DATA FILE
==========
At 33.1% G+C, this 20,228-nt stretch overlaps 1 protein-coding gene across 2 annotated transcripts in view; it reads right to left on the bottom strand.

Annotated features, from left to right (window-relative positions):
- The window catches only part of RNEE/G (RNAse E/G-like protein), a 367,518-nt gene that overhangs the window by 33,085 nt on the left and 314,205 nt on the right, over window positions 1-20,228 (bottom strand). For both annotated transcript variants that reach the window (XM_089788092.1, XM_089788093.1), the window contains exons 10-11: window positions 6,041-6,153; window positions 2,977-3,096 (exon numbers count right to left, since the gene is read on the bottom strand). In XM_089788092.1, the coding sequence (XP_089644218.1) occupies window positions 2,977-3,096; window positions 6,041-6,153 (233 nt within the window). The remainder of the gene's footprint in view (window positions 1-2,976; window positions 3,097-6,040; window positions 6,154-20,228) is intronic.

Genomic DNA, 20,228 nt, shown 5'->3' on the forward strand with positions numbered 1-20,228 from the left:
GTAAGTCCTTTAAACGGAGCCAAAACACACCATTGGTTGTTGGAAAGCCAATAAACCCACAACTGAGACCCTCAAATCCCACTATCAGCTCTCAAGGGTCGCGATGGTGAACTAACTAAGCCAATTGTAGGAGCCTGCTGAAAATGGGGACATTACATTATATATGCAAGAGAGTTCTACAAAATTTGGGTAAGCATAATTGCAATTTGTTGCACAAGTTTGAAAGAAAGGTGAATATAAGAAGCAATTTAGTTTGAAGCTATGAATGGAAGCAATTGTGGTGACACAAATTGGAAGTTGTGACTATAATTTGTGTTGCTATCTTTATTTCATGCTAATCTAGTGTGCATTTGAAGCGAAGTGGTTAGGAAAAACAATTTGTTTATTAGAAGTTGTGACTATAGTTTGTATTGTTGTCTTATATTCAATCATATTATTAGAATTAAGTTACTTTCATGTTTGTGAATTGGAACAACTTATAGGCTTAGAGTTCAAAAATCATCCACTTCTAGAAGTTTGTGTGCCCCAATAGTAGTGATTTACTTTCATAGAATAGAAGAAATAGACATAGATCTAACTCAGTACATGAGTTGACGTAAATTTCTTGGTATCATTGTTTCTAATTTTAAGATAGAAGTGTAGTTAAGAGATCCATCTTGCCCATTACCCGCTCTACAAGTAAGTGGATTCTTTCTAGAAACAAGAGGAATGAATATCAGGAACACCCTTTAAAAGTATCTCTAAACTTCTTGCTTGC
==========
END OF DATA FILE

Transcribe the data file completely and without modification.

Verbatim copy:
At 33.1% G+C, this 20,228-nt stretch overlaps 1 protein-coding gene across 2 annotated transcripts in view; it reads right to left on the bottom strand.

Annotated features, from left to right (window-relative positions):
- The window catches only part of RNEE/G (RNAse E/G-like protein), a 367,518-nt gene that overhangs the window by 33,085 nt on the left and 314,205 nt on the right, over window positions 1-20,228 (bottom strand). For both annotated transcript variants that reach the window (XM_089788092.1, XM_089788093.1), the window contains exons 10-11: window positions 6,041-6,153; window positions 2,977-3,096 (exon numbers count right to left, since the gene is read on the bottom strand). In XM_089788092.1, the coding sequence (XP_089644218.1) occupies window positions 2,977-3,096; window positions 6,041-6,153 (233 nt within the window). The remainder of the gene's footprint in view (window positions 1-2,976; window positions 3,097-6,040; window positions 6,154-20,228) is intronic.

Genomic DNA, 20,228 nt, shown 5'->3' on the forward strand with positions numbered 1-20,228 from the left:
GTAAGTCCTTTAAACGGAGCCAAAACACACCATTGGTTGTTGGAAAGCCAATAAACCCACAACTGAGACCCTCAAATCCCACTATCAGCTCTCAAGGGTCGCGATGGTGAACTAACTAAGCCAATTGTAGGAGCCTGCTGAAAATGGGGACATTACATTATATATGCAAGAGAGTTCTACAAAATTTGGGTAAGCATAATTGCAATTTGTTGCACAAGTTTGAAAGAAAGGTGAATATAAGAAGCAATTTAGTTTGAAGCTATGAATGGAAGCAATTGTGGTGACACAAATTGGAAGTTGTGACTATAATTTGTGTTGCTATCTTTATTTCATGCTAATCTAGTGTGCATTTGAAGCGAAGTGGTTAGGAAAAACAATTTGTTTATTAGAAGTTGTGACTATAGTTTGTATTGTTGTCTTATATTCAATCATATTATTAGAATTAAGTTACTTTCATGTTTGTGAATTGGAACAACTTATAGGCTTAGAGTTCAAAAATCATCCACTTCTAGAAGTTTGTGTGCCCCAATAGTAGTGATTTACTTTCATAGAATAGAAGAAATAGACATAGATCTAACTCAGTACATGAGTTGACGTAAATTTCTTGGTATCATTGTTTCTAATTTTAAGATAGAAGTGTAGTTAAGAGATCCATCTTGCCCATTACCCGCTCTACAAGTAAGTGGATTCTTTCTAGAAACAAGAGGAATGAATATCAGGAACACCCTTTAAAAGTATCTCTAAACTTCTTGCTTGC